WASHINGTON (AP) — America’s employers scaled back their hiring last month as the viral pandemic accelerated across the country, adding 245,000 jobs, the fewest since April and the fifth straight monthly slowdown.
At the same time, the unemployment rate to a still-high 6.7%, from 6.9% in October, the Labor Department said. November’s job gain was down from 610,000 in October.
Friday’s report of another slowdown in hiring was the latest evidence that the job market and the economy are faltering in the face of a virus that has been shattering daily records for confirmed infections.
Before the pandemic, last month’s gains would have been considered healthy. But the U.S. economy is still roughly 10 million jobs below its pre-pandemic level, with a rising proportion of the unemployed describing their jobs as gone for good. Faster hiring is needed to ensure that people who were laid off during the pandemic recession can quickly get back to work.
Two enhanced federal unemployment benefits programs are set to expire at the end of December — just as viral cases are surging and colder weather is shutting down outdoor dining and many public events. Unless Congress enacts another rescue aid package, more than 9 million unemployed people will be left without any jobless aid, state or federal, beginning after Christmas.
THIS IS A BREAKING NEWS UPDATE. AP’s earlier story is below:
Friday’s monthly U.S. jobs report will help answer a key question overhanging the economy: Just how much damage is being caused by the resurgent coronavirus, the resulting curbs on businesses and the reluctance of consumers to shop, travel and dine out?
Economists surveyed by the data provider FactSet have forecast that employers added 450,000 jobs in November. In normal times, that would be a healthy increase. But a gain that size would amount to the weakest monthly hiring since April. The unemployment rate is projected to drop one-tenth of a percentage point to 6.8%.
The Labor Department will issue the November jobs report at 8:30 a.m. Eastern time.
A loss of momentum in hiring would weaken the economy at a particularly perilous time. A multi-trillion-dollar aid package that Congress approved in the spring to ease the economic damage from the pandemic has largely run its course. Two enhanced unemployment benefit programs are set to expire at the end of this month — just as virus cases accelerate and colder weather shuts down outdoor dining and public events. The end of those programs would leave an estimated 9 million people without any jobless aid, state or federal.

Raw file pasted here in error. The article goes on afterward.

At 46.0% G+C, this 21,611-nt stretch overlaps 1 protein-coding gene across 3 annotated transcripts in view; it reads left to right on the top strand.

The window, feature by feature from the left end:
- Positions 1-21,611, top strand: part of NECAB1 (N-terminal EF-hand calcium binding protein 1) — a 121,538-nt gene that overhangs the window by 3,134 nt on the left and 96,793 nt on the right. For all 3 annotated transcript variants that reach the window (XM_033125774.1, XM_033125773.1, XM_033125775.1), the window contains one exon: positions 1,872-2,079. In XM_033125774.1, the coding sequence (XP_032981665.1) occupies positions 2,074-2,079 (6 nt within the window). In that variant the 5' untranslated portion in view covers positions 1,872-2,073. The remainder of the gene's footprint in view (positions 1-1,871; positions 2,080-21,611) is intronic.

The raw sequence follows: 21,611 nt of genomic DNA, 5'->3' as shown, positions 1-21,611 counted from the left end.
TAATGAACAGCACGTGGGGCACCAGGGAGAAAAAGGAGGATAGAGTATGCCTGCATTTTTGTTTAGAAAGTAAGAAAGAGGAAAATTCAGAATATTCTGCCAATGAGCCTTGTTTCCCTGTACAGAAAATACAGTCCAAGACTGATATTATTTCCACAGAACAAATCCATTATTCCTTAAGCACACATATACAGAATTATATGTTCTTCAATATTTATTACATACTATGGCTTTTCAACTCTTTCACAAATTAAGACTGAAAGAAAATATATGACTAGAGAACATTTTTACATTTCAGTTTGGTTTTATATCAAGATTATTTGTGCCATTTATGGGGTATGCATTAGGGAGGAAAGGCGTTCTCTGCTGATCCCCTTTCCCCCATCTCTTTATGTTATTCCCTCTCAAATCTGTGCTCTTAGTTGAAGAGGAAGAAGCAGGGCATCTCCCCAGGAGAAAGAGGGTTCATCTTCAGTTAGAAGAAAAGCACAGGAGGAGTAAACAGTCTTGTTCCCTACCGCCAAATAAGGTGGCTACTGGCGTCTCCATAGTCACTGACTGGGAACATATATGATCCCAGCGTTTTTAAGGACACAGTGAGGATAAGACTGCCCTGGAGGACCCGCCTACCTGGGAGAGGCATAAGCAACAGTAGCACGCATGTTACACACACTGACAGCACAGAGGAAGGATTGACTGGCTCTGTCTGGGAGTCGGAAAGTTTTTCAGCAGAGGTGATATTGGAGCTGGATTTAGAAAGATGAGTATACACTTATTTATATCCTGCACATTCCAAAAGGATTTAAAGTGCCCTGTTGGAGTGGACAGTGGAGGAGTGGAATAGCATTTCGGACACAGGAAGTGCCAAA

U.S. deaths from the coronavirus topped 3,100 Wednesday, a new daily high, with more than 100,000 Americans hospitalized with the disease, also a record, and new confirmed daily cases topping 200,000. In the past month, at least 12 states have imposed new restrictions on businesses, according to an Associated Press tally. Health officials are urging Americans to avoid all but essential travel.
So far, the economy has regained only about 12 million of the 22 million jobs that were shed in March and April after the virus struck. Hiring has slowed for four straight months. A continuation of that trend would make it harder to heal the scars that the virus left on the job market, including the growing number of people who have been unemployed for at least six months. Those long-term jobless now make up one-third of the unemployed, up from one-fifth in September and the highest level in six years.
Most economists, along with Federal Reserve Chair Jerome Powell, have called on Congress to approve another stimulus package to carry the economy into the spring, until a vaccine is widely distributed that would allow economic activity to start returning to normal.
For now, there are signs that the economic recovery is stumbling. Consumer spending grew in October at the slowest pace in six months. Seated diners at restaurants are declining again, according to data from the reservations website OpenTable. And a Fed report on business conditions found that growth cooled last month in several Midwest regions and in the Fed’s Philadelphia district.
Still, the full impact of the worsening pandemic may not be evident in Friday’s jobs report, which measures hiring trends in the middle of the month. Some state restrictions weren’t imposed until later in November.
David Berson, chief economist at Nationwide, said he thinks the worst consequences of the pandemic won’t appear until the December jobs report is issued in early January.
The November report “will be the last hurrah for the next several months,” Berson said.
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